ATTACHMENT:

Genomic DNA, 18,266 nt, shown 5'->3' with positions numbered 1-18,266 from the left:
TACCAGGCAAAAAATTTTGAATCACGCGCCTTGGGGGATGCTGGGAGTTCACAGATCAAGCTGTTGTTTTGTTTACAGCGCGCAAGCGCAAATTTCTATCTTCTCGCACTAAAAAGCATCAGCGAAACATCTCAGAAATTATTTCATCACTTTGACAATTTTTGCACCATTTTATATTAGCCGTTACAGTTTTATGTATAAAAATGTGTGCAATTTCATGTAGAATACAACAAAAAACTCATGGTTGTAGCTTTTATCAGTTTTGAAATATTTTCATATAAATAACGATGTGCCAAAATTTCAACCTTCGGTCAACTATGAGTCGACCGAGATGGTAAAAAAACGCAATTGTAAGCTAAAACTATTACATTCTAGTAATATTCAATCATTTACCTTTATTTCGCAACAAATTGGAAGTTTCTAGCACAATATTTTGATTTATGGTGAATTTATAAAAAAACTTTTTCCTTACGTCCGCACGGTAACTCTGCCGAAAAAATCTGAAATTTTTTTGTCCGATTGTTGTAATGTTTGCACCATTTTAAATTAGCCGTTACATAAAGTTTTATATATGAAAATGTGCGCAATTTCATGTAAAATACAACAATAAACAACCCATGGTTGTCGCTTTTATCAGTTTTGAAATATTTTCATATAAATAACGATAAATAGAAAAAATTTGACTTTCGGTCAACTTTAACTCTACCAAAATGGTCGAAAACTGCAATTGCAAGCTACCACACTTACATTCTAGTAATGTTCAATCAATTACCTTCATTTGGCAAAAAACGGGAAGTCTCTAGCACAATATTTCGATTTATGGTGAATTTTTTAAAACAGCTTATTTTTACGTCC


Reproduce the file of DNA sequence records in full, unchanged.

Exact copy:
Genomic DNA, 18,266 nt, shown 5'->3' with positions numbered 1-18,266 from the left:
TACCAGGCAAAAAATTTTGAATCACGCGCCTTGGGGGATGCTGGGAGTTCACAGATCAAGCTGTTGTTTTGTTTACAGCGCGCAAGCGCAAATTTCTATCTTCTCGCACTAAAAAGCATCAGCGAAACATCTCAGAAATTATTTCATCACTTTGACAATTTTTGCACCATTTTATATTAGCCGTTACAGTTTTATGTATAAAAATGTGTGCAATTTCATGTAGAATACAACAAAAAACTCATGGTTGTAGCTTTTATCAGTTTTGAAATATTTTCATATAAATAACGATGTGCCAAAATTTCAACCTTCGGTCAACTATGAGTCGACCGAGATGGTAAAAAAACGCAATTGTAAGCTAAAACTATTACATTCTAGTAATATTCAATCATTTACCTTTATTTCGCAACAAATTGGAAGTTTCTAGCACAATATTTTGATTTATGGTGAATTTATAAAAAAACTTTTTCCTTACGTCCGCACGGTAACTCTGCCGAAAAAATCTGAAATTTTTTTGTCCGATTGTTGTAATGTTTGCACCATTTTAAATTAGCCGTTACATAAAGTTTTATATATGAAAATGTGCGCAATTTCATGTAAAATACAACAATAAACAACCCATGGTTGTCGCTTTTATCAGTTTTGAAATATTTTCATATAAATAACGATAAATAGAAAAAATTTGACTTTCGGTCAACTTTAACTCTACCAAAATGGTCGAAAACTGCAATTGCAAGCTACCACACTTACATTCTAGTAATGTTCAATCAATTACCTTCATTTGGCAAAAAACGGGAAGTCTCTAGCACAATATTTCGATTTATGGTGAATTTTTTAAAACAGCTTATTTTTACGTCC